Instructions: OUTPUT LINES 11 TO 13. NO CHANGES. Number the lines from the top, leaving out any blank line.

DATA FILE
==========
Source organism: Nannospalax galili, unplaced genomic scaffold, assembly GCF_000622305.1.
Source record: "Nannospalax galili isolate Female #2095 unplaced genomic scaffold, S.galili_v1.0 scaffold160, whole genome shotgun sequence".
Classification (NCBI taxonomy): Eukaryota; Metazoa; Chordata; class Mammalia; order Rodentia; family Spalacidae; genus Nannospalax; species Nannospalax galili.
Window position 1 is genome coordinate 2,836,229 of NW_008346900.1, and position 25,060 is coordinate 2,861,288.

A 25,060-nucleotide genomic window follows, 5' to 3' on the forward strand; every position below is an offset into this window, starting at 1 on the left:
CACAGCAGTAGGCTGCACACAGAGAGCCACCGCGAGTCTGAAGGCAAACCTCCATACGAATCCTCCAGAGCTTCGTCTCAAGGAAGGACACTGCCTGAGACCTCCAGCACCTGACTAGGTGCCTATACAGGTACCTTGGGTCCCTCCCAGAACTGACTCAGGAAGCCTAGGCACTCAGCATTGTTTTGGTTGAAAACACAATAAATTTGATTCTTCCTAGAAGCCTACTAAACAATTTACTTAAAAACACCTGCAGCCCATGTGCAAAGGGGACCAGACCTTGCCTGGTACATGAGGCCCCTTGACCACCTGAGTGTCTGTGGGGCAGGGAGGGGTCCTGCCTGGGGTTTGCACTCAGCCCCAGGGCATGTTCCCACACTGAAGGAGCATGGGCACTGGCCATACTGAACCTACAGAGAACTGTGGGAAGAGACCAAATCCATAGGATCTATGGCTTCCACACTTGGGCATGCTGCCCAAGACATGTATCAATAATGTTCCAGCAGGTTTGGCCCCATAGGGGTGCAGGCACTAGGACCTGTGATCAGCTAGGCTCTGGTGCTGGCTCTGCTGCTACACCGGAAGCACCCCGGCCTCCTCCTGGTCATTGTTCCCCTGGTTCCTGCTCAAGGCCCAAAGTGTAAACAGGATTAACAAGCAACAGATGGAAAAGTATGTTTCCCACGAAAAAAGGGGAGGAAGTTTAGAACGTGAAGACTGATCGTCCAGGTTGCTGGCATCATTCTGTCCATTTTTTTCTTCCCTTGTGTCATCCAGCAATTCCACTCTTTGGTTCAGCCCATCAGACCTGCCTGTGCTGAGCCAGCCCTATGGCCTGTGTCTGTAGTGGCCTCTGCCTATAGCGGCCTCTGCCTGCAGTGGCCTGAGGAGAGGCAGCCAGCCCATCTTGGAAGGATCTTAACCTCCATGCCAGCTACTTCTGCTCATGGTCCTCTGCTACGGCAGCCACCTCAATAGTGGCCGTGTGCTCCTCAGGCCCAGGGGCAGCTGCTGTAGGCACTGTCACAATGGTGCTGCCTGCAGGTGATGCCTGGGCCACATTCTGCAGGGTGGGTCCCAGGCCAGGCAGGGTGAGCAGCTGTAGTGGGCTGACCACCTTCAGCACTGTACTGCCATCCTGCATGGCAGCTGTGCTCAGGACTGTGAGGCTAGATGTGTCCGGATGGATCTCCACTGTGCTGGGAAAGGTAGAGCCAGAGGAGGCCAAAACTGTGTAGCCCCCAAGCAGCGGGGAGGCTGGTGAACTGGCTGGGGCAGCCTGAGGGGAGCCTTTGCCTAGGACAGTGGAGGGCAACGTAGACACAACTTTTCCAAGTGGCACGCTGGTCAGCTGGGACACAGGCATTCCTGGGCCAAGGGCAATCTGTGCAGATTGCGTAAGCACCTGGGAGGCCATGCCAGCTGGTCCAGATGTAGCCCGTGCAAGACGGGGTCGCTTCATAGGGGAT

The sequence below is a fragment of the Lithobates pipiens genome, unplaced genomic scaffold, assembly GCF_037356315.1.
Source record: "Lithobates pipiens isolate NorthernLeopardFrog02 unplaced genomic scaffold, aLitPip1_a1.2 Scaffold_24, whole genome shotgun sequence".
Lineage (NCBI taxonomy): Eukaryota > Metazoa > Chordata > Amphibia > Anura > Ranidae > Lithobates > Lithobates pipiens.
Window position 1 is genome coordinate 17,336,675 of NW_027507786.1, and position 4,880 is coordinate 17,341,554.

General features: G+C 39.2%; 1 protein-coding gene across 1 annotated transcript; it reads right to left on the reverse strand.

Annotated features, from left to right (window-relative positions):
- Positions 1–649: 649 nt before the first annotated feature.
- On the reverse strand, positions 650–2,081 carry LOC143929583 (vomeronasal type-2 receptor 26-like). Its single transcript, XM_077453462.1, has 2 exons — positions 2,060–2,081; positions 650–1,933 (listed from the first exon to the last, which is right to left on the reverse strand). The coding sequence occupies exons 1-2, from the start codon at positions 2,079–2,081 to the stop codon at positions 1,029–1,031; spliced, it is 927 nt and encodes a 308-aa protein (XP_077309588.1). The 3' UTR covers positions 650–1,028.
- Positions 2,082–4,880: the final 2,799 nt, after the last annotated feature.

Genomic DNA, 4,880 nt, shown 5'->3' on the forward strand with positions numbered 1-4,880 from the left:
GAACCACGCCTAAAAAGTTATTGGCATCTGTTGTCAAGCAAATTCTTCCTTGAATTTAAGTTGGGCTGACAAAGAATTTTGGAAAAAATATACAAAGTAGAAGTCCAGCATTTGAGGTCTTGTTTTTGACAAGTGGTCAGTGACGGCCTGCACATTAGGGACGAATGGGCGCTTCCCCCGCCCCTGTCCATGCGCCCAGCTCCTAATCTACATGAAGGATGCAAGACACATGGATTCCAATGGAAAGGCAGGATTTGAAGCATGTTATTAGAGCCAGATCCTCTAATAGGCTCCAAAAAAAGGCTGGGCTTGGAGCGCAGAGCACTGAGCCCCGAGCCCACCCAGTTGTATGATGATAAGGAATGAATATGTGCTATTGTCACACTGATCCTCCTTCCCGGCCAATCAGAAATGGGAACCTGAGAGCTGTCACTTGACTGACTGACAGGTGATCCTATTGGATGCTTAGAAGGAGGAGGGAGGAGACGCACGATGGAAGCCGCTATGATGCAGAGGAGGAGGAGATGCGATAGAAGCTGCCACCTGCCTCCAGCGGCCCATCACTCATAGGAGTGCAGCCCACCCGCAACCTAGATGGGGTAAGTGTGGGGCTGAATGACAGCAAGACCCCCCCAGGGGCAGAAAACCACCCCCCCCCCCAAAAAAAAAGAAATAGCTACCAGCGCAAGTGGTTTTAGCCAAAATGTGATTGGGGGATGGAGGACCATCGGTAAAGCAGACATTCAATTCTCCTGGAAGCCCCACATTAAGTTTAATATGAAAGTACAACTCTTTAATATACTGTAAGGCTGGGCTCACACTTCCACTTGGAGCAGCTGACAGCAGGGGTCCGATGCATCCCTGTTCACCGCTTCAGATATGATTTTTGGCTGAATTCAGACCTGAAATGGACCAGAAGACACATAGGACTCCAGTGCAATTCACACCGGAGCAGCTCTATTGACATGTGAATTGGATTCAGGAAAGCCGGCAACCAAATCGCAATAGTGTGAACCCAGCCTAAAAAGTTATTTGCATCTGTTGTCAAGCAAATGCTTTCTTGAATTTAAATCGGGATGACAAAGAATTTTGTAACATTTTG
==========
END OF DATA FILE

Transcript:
General features: G+C 39.2%; 1 protein-coding gene across 1 annotated transcript; it reads right to left on the reverse strand.

Annotated features, from left to right (window-relative positions):
- Positions 1–649: 649 nt before the first annotated feature.